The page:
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constabulary1

[kuh n-stab-yuh-ler-ee]
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noun, plural con·stab·u·lar·ies.
  1. the body of constables of a district.
  2. a body of officers of the peace organized on a military basis.
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Origin of constabulary1

1350–1400; < Medieval Latin constabulāria, feminine of constabulārius constabulary2; replacing Middle English constablerie < Old French < Medieval Latin as above

constabulary2

[kuh n-stab-yuh-ler-ee]
adjective
  1. pertaining to constables or their duties.
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Also con·stab·u·lar [kuh n-stab-yuh-ler] /kənˈstæb yə lər/.

Origin of constabulary2

1815–25; < Medieval Latin constabulārius; see constable, -ary
Dictionary.com Unabridged Based on the Random House Unabridged Dictionary, © Random House, Inc. 2018

Examples from the Web for constabulary

Historical Examples

  • The splendid force of constabulary which are now for you would be against you.

    Ireland as It Is

    Robert John Buckley (AKA R.J.B.)

  • I saw the constabulary going in force there this afternoon.'

    Lord Kilgobbin

    Charles Lever

  • I am, as you know, assistant superintendent to the constabulary force of the colony.

  • You can never tell what the next day may bring you Constabulary fellows!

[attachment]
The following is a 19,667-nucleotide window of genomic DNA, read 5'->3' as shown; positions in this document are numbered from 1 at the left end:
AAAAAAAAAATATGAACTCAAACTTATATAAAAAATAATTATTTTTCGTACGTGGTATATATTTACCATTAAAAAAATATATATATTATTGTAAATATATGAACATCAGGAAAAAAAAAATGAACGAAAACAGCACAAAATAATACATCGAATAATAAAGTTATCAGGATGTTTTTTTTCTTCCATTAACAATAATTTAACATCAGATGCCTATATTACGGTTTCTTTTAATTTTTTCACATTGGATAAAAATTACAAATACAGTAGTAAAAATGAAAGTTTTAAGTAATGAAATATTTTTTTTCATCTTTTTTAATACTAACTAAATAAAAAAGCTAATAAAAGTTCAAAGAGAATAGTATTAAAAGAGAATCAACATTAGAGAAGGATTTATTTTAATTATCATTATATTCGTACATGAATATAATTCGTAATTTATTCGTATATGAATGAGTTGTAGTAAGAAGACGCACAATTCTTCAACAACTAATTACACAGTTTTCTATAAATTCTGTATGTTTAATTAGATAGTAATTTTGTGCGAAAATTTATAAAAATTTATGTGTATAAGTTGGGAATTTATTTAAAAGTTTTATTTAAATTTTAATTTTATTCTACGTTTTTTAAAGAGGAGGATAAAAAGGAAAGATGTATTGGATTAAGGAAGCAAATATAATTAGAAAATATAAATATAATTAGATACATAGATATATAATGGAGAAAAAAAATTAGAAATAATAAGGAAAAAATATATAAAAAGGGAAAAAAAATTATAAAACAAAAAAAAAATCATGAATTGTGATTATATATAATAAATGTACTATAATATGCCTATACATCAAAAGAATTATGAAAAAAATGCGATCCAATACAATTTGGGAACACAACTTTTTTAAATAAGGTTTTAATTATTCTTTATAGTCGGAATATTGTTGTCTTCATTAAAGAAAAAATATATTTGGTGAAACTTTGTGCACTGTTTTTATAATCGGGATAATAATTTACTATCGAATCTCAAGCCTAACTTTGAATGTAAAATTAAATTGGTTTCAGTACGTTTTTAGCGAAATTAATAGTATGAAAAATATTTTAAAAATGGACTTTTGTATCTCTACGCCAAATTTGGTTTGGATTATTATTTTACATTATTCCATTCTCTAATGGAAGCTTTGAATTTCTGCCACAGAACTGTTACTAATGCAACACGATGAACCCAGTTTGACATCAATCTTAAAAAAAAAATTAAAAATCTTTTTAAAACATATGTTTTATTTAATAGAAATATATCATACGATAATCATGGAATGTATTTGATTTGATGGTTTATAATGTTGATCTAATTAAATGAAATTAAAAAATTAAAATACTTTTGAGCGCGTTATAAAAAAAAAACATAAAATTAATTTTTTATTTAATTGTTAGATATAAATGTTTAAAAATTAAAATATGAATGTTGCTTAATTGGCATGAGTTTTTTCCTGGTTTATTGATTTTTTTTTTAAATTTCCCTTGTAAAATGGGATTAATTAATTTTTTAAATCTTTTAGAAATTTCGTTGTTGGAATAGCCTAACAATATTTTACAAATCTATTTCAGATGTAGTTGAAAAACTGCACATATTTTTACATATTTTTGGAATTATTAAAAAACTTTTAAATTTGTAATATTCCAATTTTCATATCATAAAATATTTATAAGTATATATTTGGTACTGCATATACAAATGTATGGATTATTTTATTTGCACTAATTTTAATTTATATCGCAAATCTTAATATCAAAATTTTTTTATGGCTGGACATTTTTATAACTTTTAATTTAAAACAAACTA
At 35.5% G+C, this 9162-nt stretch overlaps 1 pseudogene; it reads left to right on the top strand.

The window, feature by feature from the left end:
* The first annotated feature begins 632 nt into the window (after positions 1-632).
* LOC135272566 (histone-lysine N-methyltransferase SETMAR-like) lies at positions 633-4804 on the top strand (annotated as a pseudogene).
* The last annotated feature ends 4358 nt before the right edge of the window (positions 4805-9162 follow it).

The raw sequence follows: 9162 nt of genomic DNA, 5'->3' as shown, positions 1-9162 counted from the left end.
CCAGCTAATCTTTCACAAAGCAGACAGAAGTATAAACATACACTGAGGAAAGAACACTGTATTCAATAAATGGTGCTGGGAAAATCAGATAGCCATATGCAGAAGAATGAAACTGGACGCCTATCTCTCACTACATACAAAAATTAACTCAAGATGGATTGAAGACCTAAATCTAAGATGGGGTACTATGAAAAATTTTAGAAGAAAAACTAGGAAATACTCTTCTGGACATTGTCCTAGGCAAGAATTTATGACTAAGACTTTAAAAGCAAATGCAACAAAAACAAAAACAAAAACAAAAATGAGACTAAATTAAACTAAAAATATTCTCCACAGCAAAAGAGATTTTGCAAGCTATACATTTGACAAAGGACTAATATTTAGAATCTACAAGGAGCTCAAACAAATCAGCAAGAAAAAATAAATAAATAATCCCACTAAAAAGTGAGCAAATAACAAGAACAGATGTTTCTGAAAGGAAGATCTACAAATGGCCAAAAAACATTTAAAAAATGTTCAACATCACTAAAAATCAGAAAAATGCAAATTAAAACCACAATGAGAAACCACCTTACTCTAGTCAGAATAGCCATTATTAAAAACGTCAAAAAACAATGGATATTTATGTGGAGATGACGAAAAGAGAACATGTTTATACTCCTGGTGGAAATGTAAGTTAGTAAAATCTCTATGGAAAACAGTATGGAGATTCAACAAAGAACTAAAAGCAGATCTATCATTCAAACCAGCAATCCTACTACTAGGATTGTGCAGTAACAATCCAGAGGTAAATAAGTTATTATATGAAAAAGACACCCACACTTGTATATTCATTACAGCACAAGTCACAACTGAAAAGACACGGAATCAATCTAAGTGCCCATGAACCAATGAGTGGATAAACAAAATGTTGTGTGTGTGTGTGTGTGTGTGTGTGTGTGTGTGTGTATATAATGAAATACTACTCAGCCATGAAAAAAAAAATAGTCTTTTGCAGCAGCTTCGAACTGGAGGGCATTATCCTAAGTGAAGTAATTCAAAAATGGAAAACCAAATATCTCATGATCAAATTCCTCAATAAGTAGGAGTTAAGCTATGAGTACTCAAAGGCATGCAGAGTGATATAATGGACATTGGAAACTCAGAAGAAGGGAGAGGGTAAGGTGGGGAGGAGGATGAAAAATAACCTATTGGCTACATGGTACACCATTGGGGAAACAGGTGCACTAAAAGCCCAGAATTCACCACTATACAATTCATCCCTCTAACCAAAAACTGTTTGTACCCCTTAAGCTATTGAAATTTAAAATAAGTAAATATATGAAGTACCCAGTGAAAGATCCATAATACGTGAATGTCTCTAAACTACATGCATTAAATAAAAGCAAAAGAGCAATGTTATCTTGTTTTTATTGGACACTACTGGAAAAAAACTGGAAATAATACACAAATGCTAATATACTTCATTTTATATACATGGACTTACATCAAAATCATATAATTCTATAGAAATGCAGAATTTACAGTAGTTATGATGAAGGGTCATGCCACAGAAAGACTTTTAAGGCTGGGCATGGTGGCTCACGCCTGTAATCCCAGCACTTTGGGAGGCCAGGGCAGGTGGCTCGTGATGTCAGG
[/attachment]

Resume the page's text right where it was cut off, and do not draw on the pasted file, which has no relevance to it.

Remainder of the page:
Terry

    Charles Goff Thomson

  • The map was symbolic of the Constabulary, whose duty it is to know all, to protect all.

    Terry

    Charles Goff Thomson


British Dictionary definitions for constabulary

constabulary

noun plural -laries
  1. the police force of a town or district
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adjective
  1. of or relating to constables, constabularies, or their duties
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Collins English Dictionary - Complete & Unabridged 2012 Digital Edition © William Collins Sons & Co. Ltd. 1979, 1986 © HarperCollins Publishers 1998, 2000, 2003, 2005, 2006, 2007, 2009, 2012

Word Origin and History for constabulary

n.

1630s, "district under a constable," from Medieval Latin constabularia, from constabulus, Latinized form of Old French conestable (see constable). Meaning "organized body of constables" is from 1837. Earlier (mid-15c.) as an adjective, "pertaining to a constable."

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Online Etymology Dictionary, © 2010 Douglas Harper